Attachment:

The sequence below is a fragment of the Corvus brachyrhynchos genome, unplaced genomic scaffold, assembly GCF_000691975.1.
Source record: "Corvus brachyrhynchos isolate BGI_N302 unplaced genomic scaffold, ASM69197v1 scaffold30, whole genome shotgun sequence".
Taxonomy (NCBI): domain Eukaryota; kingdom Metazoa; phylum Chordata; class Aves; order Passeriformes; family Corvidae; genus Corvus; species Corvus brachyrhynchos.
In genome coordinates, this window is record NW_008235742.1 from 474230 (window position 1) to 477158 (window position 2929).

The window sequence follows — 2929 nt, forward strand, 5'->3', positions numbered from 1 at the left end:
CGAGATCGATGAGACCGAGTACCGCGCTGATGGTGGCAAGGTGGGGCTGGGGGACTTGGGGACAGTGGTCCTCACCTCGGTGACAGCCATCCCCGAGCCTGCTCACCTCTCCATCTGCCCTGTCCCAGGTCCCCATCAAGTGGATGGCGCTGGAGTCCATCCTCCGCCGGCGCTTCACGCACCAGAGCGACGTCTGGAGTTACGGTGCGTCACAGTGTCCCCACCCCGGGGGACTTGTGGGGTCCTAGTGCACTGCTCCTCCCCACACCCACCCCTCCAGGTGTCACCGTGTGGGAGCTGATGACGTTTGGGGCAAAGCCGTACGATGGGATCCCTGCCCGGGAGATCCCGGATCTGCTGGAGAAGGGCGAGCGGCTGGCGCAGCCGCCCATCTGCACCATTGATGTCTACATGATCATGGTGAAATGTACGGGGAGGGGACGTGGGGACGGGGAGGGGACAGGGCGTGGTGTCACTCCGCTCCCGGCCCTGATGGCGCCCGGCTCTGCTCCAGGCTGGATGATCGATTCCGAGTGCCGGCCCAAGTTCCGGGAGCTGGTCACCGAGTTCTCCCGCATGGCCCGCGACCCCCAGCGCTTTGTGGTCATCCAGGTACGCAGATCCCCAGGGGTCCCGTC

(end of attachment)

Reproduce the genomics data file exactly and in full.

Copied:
The sequence below is a fragment of the Corvus brachyrhynchos genome, unplaced genomic scaffold, assembly GCF_000691975.1.
Source record: "Corvus brachyrhynchos isolate BGI_N302 unplaced genomic scaffold, ASM69197v1 scaffold30, whole genome shotgun sequence".
Taxonomy (NCBI): domain Eukaryota; kingdom Metazoa; phylum Chordata; class Aves; order Passeriformes; family Corvidae; genus Corvus; species Corvus brachyrhynchos.
In genome coordinates, this window is record NW_008235742.1 from 474230 (window position 1) to 477158 (window position 2929).

The window sequence follows — 2929 nt, forward strand, 5'->3', positions numbered from 1 at the left end:
CGAGATCGATGAGACCGAGTACCGCGCTGATGGTGGCAAGGTGGGGCTGGGGGACTTGGGGACAGTGGTCCTCACCTCGGTGACAGCCATCCCCGAGCCTGCTCACCTCTCCATCTGCCCTGTCCCAGGTCCCCATCAAGTGGATGGCGCTGGAGTCCATCCTCCGCCGGCGCTTCACGCACCAGAGCGACGTCTGGAGTTACGGTGCGTCACAGTGTCCCCACCCCGGGGGACTTGTGGGGTCCTAGTGCACTGCTCCTCCCCACACCCACCCCTCCAGGTGTCACCGTGTGGGAGCTGATGACGTTTGGGGCAAAGCCGTACGATGGGATCCCTGCCCGGGAGATCCCGGATCTGCTGGAGAAGGGCGAGCGGCTGGCGCAGCCGCCCATCTGCACCATTGATGTCTACATGATCATGGTGAAATGTACGGGGAGGGGACGTGGGGACGGGGAGGGGACAGGGCGTGGTGTCACTCCGCTCCCGGCCCTGATGGCGCCCGGCTCTGCTCCAGGCTGGATGATCGATTCCGAGTGCCGGCCCAAGTTCCGGGAGCTGGTCACCGAGTTCTCCCGCATGGCCCGCGACCCCCAGCGCTTTGTGGTCATCCAGGTACGCAGATCCCCAGGGGTCCCGTC